The contact surface of a water drop or a particle of dirt with the textile, and the level of adhesion, is very large. As a result, water and dirt particles
adhere to the textile.
The water repellent and self cleaning surface:
Water forms a distinct droplet, and, in case of superhydrophobic surfaces, water and dirt particles lie only on the peaks of nano particles. Therefore, water drops  have a significantly lower contact area. Adhesion is significantly reduced, water runs off, dirt is repelled or can simply be rinsed off.

Highest contact angles – perfect hydrophobic surface of 180° – can be achieved by a hydrolytic decomposition of methylchlorosilanes as microfibrillar structures[3].

Embedded is a video to illustrate how the Lotus effect with self cleaning works on micro structured surfaces

The chemistry for water & soil repellent finishing

Fluorocarbon (PFC) chemistry

As discussed above, the finishing chemicals with the best performance are perfluorocarbons (PFCs) PFC polymers are commonly used for water and soil repellent finish. A typical chemical structure of a PFC polymer is shown in the following chart.

Water and soil repellency through fluorocarbones. m=6-10, X,Y co-monomers, e.g. stearylacrylates, R = hydrogen or methyl, A- fibre surface

Water and soil repellency through fluorocarbones. m=6-10, X,Y co-monomers, e.g. stearylacrylates, R = hydrogen or methyl, A- fibre surface

The PFC radicals contains m carbon atoms carrying fluoro atoms, in total m+2 carbon atoms. In the chart, when m is 8, the PFC moiety is the notorious  PFOA (perfluorooctanoic acid) which is a hazardous chemical of high environmental concern.

Alternative, PFOA-free technologies for water and soil repellency

Outdoor articles with water repellency properties can be made by using alternative technologies, to avoid the use of the hazardous PFOA.

A comprehensive study has already been published by the Danish Ministry of the Environment in 2005[9].

In membranes, alternatives to fluorocarbon membranes can be polyester or polyurethane membranes.

In coatings, a variety of alternative substance classes is available.

In short, such suitable alternative technologies include

  • Short-chain fluoro alkyl compounds, such as C6 PFCs
  • Silicones
  • Paraffines
  • Stearic acid-melamines
  • Dendrimers
  • Micro-scaled surfaces

Short-chain fluoro alkyl compounds

Short-chain fluoro alkyl compounds, such as C6-fluorocarbon chemistry, are considered as less hazardous although they are persistent as well, and they re not entirely examined in regard to their environmental impact.

An example is the NanoSphere technology promoted by Clariant and Schoeller. According to the suppliers[10]

“The new NanoSphere® transfers the natural non-stick and cleaning effect on the basis of modern nanotechnology to the surface of the fabric and achieves top results regarding oil and water repellency, abrasion resistance and washing permanence. Due to the use of the most modern C6 fluorocarbon technology, the new NanoSphere® is also free of PFOA and PFOS”

The promoters claim [10] self cleaning properties „Water or substances such as oil or ketchup simply run off the NanoSphere® surface, any residue can easily be rinsed off with a little water.”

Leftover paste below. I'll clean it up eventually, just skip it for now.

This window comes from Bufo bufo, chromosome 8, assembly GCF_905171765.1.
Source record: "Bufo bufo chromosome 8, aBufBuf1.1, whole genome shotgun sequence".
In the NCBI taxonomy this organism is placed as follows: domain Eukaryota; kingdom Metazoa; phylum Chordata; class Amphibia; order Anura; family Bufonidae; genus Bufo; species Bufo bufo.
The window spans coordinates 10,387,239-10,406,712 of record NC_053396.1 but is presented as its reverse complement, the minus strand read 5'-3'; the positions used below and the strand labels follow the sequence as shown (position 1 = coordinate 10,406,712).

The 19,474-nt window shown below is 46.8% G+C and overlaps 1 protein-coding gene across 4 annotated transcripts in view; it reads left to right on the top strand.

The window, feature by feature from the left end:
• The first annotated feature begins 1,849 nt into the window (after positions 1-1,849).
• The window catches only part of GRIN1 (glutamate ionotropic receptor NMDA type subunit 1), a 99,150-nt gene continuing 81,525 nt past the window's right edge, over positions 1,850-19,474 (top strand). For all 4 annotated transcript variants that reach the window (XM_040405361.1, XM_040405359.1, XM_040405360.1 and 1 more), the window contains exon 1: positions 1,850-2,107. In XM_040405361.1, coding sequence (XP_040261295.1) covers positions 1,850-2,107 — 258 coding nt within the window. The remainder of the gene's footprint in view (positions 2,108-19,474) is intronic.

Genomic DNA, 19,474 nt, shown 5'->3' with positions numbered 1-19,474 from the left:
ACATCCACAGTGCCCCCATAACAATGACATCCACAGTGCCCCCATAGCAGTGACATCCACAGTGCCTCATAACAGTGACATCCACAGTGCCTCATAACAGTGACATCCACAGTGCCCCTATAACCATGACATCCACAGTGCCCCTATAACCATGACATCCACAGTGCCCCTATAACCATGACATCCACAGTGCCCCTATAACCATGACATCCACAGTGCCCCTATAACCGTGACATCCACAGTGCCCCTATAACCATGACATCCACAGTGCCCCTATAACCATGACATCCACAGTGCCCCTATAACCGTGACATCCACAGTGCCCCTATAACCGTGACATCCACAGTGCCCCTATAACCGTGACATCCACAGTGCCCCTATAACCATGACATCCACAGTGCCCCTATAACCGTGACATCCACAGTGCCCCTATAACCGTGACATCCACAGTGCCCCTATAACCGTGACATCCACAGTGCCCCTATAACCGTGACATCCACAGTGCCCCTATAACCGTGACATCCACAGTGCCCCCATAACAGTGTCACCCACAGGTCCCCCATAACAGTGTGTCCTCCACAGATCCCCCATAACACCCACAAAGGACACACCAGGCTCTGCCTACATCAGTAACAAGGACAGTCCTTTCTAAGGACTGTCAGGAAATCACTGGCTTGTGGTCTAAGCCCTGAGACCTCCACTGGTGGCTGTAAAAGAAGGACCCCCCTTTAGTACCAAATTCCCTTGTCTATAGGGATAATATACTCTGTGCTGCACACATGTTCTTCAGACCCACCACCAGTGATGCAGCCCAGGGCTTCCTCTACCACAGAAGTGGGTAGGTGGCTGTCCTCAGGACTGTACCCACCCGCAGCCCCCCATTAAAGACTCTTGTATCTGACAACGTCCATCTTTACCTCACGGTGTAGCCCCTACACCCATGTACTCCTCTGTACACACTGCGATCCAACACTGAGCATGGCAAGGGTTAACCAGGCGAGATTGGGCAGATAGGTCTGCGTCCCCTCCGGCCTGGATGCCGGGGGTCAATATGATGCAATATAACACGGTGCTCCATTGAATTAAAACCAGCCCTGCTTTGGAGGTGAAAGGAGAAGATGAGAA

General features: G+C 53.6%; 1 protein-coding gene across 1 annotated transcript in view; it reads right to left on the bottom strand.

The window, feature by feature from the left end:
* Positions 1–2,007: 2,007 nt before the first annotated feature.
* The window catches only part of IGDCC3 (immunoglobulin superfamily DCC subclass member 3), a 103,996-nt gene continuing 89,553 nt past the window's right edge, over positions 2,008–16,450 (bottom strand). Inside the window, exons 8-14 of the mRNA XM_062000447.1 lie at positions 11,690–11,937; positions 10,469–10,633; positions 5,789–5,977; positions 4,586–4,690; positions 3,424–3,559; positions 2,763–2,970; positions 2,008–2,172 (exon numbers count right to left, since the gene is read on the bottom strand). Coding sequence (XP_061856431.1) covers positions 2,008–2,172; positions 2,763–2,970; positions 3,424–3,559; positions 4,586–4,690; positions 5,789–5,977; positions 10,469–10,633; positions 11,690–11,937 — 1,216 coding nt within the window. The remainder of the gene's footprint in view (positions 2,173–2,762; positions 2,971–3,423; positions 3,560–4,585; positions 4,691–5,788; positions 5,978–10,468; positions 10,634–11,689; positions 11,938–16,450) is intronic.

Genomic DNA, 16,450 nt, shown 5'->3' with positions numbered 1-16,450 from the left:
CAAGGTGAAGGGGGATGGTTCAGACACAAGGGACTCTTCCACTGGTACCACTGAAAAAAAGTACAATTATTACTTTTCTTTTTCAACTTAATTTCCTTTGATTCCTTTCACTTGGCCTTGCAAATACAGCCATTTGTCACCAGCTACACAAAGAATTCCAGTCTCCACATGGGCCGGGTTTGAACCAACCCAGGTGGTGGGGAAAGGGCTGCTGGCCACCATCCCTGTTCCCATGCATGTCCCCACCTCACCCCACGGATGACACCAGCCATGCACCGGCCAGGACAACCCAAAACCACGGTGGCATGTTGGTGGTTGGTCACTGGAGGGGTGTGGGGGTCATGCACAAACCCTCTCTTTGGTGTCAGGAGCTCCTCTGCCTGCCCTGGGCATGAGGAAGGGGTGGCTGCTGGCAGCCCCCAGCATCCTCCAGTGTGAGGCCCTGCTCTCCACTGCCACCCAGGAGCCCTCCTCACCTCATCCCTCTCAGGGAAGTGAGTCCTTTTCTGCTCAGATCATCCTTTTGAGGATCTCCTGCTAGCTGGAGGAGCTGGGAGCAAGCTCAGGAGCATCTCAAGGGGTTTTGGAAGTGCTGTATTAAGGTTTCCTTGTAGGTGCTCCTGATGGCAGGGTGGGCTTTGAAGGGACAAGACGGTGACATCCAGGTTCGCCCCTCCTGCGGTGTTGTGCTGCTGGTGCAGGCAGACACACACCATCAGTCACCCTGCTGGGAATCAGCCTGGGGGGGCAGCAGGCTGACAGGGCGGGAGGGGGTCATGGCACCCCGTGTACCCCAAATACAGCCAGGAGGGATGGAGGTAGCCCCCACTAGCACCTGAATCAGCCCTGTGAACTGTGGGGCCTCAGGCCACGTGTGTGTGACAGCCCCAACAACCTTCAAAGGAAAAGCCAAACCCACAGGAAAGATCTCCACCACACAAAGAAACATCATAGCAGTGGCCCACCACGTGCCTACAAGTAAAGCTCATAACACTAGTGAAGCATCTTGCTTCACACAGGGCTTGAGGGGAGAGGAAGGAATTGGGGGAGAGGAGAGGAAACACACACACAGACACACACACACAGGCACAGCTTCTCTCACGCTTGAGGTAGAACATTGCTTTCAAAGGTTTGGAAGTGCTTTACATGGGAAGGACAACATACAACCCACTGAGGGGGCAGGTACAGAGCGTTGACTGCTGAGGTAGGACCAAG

The nanoparticles in the finished fabrics are designed in way to form a fine structure on the textile surface.

Another approach is to optimize PFC systems. In the so –called Bionic Finish by Rudolf, a combination of hydrocarbons and PFCs are applied, reducing the persistent PFC content by 75%.

Silicones, typically dimethylsiloxanes, exhibit high water repellency, softening and smoothing of the fabrics, but they have comparably low durability to laundering. Also, they do not provide repellency to oil.

water repellency using silicones (polydimethylsiloxanes). A-hydrophobic surface, B-hydrogen bonds to polar surface, C-fibre surface

water repellency using silicones (polydimethylsiloxanes). A-hydrophobic surface, B-hydrogen bonds to polar surface, C-fibre surface

Silicones form a cross-linked three-dimensional network around the fibre. The outward oriented methyl groups provide the desired water repellency effect.

Silicons are the most versatile polymer known. They are derived from the most abundant raw material on earth, sand. Silicone is a generic term that refers to a class of man made polymers based on a framework of alternating silicon and oxygen atoms, with organic substituents, such as methyl groups, attached to the silicon atoms.

Silicone water repellents or waterproofing agents are applied in two forms:

  • Polydimethylsiloxanes[2] (as illustrated in the structure above), as elastomeric coatings that adhere to the substrate and cure to form a flexible, protective membrane.
  • Penetrating water-repellent chemicals – reactive silanes and siloxane resins with crosslinkable side chains[3]. These materials have smaller molecular structures, which enable them to penetrate deeply into the substrate, where they chemically bond with it.

Good summaries on silicone chemistry and the application in textile finishing and other industries are available in the literature[11],[12].

And there is potential for improvements and design of new functions. The variety of silicone chemistry, by modification of the substituents, opens a toolbox for chemists to design new properties.

Functionalisation of textiles with nanosol coatings by application of sol-gel technologies[13],[14] are  promising to achieve new materials for soil and water repellent finishing on textiles, however also here it is acknowledged that fluorinated compounds give the best effect for soil and oil repellency.
Very low critical surface tension value are obtained by a combination of PFC and silan chemistry[3].
Paraffines, typically through their fatty acid aluminium or zirconium salts, are one of the oldest water repellents. They do repell water, but they do not repel oil. Paraffines are cheap, however,  the have the disadvantages of poor fastness to laundry and dry cleaning, and they increase flammability.